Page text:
Mastic asphalt is often perceived as the traditional choice of specifiers due to its long and illustrious history as a roof waterproofing medium.

A material that can boast a history dating back to the Phoenicians, the product was patented by Mr Claridge in Paris in 1837 and mastic asphalt became known as Claridge’s Patent Asphalt.  Successfully used to provide exceptional protection from water penetration for centuries, mastic asphalt has maintained its place as the waterproofing material of choice throughout the centuries and is still specified today for many of the UK’s most prestigious buildings from St Paul’s Cathedral to Buckingham Palace.

Nevertheless, mastic asphalt has also evolved with the needs of modern construction and has taken on a number of modern guises. Traditionally, mastic asphalt comprises of limestone aggregates bound together with bitumen. In more recent years, mastic asphalt manufacturers have rejuvenated the material with the incorporation of advanced polymer modified formulations to ensure all the performance characteristics of traditional asphalt systems, with the added benefits of increased flexibility, enhanced handling and sustainability. Combining its traditional strengths with modern technology.

Mastic asphalt is often specified due its durability with a life expectancy of 50 years or more. Its robust nature ensures it can withstand extreme weather conditions and attack from thermal shock which is a frequent source of breakdown in many other types of membrane. Roofs in the UK are exposed to the elements and temperatures ranging from 38?C. in summer, all the way down to -27?C. in the depths of winter. Roofing materials have to be tough enough to cope with this extreme temperature swing, otherwise they degrade and ultimately fail.

Its durability and seamless application mean that it is one of the few membranes able to handle consistent heavy foot and vehicular traffic, including from Heavy Goods Vehicles, whilst still maintaining its waterproof integrity. Mastic asphalt is also easy to repair should alterations or damage occur.

More and more Mastic Asphalt Council (MAC) members are reporting innovative and modern uses of mastic asphalt. For example, Guaranteed Asphalt has completed over 50 projects across the UK whereby a hot melt system has been applied to the roof first prior to the application of mastic asphalt. This allows roofs to be loaded and the mastic asphalt protects the hot melt system underneath, even on substrates subject to traffic where vehicular access is needed.

Sussex Asphalte has also completed roofing projects whereby mastic asphalt is used as a working platform for other trades. One such project concerned the redevelopment of land at the former Queen Mary House in Chislehurst into retirement apartments. Located in an affluent suburb in south east London, Queen Mary House closed after 143 years of providing a home to retired Governesses and teachers. It was subsequently transformed by McCarthy & Stone into a development of luxury one and two bedroom apartments for those over 70.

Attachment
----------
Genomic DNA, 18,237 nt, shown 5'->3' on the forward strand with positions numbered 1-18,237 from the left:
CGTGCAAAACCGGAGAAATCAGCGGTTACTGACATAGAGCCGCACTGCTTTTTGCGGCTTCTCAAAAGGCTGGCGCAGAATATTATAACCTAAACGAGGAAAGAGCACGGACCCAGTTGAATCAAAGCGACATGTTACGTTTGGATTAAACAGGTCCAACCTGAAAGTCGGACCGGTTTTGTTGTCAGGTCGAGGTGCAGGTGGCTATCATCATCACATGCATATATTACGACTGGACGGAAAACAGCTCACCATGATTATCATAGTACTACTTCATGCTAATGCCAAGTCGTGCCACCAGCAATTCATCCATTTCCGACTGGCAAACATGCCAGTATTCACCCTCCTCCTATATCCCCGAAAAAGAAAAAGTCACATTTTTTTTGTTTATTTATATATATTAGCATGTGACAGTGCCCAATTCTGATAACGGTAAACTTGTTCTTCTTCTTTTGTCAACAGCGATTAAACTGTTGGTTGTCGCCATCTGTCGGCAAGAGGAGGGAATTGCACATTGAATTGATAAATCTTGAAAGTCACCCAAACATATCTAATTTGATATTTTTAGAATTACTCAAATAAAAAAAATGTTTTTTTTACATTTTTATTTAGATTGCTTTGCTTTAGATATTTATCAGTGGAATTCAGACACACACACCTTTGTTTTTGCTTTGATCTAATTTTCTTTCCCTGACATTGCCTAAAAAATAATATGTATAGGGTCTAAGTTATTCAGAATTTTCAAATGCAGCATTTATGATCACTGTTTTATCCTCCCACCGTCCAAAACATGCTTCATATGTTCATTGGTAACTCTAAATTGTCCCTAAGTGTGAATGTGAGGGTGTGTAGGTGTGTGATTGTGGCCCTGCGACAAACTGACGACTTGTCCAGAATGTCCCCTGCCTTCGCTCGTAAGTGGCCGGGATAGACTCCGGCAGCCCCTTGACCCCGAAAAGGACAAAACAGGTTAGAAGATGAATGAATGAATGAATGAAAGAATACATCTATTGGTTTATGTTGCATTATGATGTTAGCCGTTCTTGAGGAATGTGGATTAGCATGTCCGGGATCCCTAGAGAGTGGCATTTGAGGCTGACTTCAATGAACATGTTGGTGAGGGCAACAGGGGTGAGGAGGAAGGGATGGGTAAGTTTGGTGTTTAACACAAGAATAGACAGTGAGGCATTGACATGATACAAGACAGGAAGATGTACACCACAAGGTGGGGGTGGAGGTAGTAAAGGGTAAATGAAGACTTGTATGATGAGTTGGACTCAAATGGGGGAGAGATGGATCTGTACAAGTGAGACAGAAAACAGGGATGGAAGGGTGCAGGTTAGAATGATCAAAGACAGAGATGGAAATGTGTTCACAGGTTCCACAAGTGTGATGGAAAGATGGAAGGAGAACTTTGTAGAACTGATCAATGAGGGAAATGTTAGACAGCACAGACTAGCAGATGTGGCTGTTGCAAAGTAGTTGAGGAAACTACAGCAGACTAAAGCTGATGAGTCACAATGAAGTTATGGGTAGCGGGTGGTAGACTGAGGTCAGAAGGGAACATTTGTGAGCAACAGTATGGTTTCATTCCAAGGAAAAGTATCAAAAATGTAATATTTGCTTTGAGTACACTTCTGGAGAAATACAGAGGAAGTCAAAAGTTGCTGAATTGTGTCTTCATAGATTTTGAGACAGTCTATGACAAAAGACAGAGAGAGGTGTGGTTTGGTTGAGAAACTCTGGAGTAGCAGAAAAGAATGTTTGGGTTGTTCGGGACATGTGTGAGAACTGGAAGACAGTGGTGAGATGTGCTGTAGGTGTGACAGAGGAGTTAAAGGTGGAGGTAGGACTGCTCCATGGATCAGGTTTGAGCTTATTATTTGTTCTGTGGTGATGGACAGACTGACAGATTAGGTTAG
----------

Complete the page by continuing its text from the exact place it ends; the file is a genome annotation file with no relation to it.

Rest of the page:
During the redevelopment work, Sussex Asphalte applied mastic asphalt to the flat roof areas. For several months it was used as a loading bay for other trades people such as the roof tilers, bricklayers and scaffolders. Despite heavy materials such as bricks and plant repeatedly being placed on the roof during construction work, there were only very small indentations that needed minor repairs prior to finishing with two coats of solar reflective paint.

John O’Neill, Senior Site Manager at McCarthy & Stone said: “Originally a single ply roofing system was specified for the Queen Mary House project at Chislehurst but we changed it as it just wasn’t fit for purpose. Single ply is very much weather dependent and isn’t intended for walking on, plus we’ve previously had issues with leaks. We overturned the specification to mastic asphalt as it is tried and tested. Once mastic asphalt is down, it’s down and it’s very difficult to damage it. In the event that you do damage it, it’s very easy to repair.

“At McCarthy & Stone, we’re involved in some very large developments and as well as the project at Chislehurst, we’ve used Sussex Asphalte for several other projects where mastic asphalt has been used and have always been extremely happy with it,” he continued.

Julian Coulter, Director of Sussex Asphalt added: “Mastic asphalt can be used on central roofs and gutters where all other pitched roof areas and parapet walls can be reached with ease from this base, due to its robust nature and its resistance to puncturing. Although this is far from a traditional use of mastic asphalt, it outperforms any other roofing material when used as a loading or working platform. This simply wouldn’t be possible with alternative roofing systems such as PVC single ply membrane.”

When repairs are carried out on mastic asphalt, the intention of repair work should be to restore the asphalt to its original condition and ensure its continuing performance.

This article featured in the November issue of RCi magazine – click here to view the publication online.